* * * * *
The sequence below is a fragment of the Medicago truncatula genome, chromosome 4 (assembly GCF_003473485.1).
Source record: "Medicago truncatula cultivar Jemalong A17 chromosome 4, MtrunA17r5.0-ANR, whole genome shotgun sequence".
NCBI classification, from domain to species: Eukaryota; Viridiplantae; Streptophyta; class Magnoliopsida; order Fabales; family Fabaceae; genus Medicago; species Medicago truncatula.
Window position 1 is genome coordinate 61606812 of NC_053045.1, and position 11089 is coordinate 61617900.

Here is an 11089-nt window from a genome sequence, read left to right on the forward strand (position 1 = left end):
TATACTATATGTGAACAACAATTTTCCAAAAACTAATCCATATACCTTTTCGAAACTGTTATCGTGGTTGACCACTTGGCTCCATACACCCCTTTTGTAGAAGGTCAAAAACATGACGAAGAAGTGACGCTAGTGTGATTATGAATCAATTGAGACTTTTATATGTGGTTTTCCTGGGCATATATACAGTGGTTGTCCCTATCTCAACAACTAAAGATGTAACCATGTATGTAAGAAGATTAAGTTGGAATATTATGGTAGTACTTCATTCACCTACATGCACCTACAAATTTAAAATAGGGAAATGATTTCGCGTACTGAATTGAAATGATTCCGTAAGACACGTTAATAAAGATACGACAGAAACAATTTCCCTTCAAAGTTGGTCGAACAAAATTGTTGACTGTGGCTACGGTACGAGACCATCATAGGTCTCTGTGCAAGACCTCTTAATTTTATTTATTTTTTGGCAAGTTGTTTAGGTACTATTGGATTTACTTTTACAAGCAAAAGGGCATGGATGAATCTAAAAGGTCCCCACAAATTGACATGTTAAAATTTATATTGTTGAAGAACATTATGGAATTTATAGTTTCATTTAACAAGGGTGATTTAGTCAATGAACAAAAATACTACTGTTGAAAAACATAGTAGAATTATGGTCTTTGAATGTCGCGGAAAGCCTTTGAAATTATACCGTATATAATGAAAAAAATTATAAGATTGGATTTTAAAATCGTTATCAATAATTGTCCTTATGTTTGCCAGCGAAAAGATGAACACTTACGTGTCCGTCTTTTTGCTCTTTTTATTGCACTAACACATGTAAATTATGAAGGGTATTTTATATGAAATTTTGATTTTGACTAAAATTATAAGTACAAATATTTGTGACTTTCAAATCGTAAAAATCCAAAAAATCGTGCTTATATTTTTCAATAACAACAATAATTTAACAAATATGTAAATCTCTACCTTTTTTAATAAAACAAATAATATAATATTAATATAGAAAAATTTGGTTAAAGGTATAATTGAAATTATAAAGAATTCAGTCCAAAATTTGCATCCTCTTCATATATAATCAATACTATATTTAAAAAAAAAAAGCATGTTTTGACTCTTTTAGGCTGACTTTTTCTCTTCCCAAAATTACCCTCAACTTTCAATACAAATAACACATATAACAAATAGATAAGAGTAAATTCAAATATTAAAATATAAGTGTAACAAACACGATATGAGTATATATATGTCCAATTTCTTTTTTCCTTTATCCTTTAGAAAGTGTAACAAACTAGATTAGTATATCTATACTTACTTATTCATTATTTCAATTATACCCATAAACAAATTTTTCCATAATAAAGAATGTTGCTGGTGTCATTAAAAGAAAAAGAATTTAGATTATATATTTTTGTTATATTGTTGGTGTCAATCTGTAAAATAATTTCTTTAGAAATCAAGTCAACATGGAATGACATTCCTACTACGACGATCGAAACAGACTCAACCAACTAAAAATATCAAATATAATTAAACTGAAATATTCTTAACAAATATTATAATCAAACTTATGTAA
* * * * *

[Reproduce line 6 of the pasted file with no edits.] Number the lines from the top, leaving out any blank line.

TATACTATATGTGAACAACAATTTTCCAAAAACTAATCCATATACCTTTTCGAAACTGTTATCGTGGTTGACCACTTGGCTCCATACACCCCTTTTGTAGAAGGTCAAAAACATGACGAAGAAGTGACGCTAGTGTGATTATGAATCAATTGAGACTTTTATATGTGGTTTTCCTGGGCATATATACAGTGGTTGTCCCTATCTCAACAACTAAAGATGTAACCATGTATGTAAGAAGATTAAGTTGGAATATTATGGTAGTACTTCATTCACCTACATGCACCTACAAATTTAAAATAGGGAAATGATTTCGCGTACTGAATTGAAATGATTCCGTAAGACACGTTAATAAAGATACGACAGAAACAATTTCCCTTCAAAGTTGGTCGAACAAAATTGTTGACTGTGGCTACGGTACGAGACCATCATAGGTCTCTGTGCAAGACCTCTTAATTTTATTTATTTTTTGGCAAGTTGTTTAGGTACTATTGGATTTACTTTTACAAGCAAAAGGGCATGGATGAATCTAAAAGGTCCCCACAAATTGACATGTTAAAATTTATATTGTTGAAGAACATTATGGAATTTATAGTTTCATTTAACAAGGGTGATTTAGTCAATGAACAAAAATACTACTGTTGAAAAACATAGTAGAATTATGGTCTTTGAATGTCGCGGAAAGCCTTTGAAATTATACCGTATATAATGAAAAAAATTATAAGATTGGATTTTAAAATCGTTATCAATAATTGTCCTTATGTTTGCCAGCGAAAAGATGAACACTTACGTGTCCGTCTTTTTGCTCTTTTTATTGCACTAACACATGTAAATTATGAAGGGTATTTTATATGAAATTTTGATTTTGACTAAAATTATAAGTACAAATATTTGTGACTTTCAAATCGTAAAAATCCAAAAAATCGTGCTTATATTTTTCAATAACAACAATAATTTAACAAATATGTAAATCTCTACCTTTTTTAATAAAACAAATAATATAATATTAATATAGAAAAATTTGGTTAAAGGTATAATTGAAATTATAAAGAATTCAGTCCAAAATTTGCATCCTCTTCATATATAATCAATACTATATTTAAAAAAAAAAAGCATGTTTTGACTCTTTTAGGCTGACTTTTTCTCTTCCCAAAATTACCCTCAACTTTCAATACAAATAACACATATAACAAATAGATAAGAGTAAATTCAAATATTAAAATATAAGTGTAACAAACACGATATGAGTATATATATGTCCAATTTCTTTTTTCCTTTATCCTTTAGAAAGTGTAACAAACTAGATTAGTATATCTATACTTACTTATTCATTATTTCAATTATACCCATAAACAAATTTTTCCATAATAAAGAATGTTGCTGGTGTCATTAAAAGAAAAAGAATTTAGATTATATATTTTTGTTATATTGTTGGTGTCAATCTGTAAAATAATTTCTTTAGAAATCAAGTCAACATGGAATGACATTCCTACTACGACGATCGAAACAGACTCAACCAACTAAAAATATCAAATATAATTAAACTGAAATATTCTTAACAAATATTATAATCAAACTTATGTAA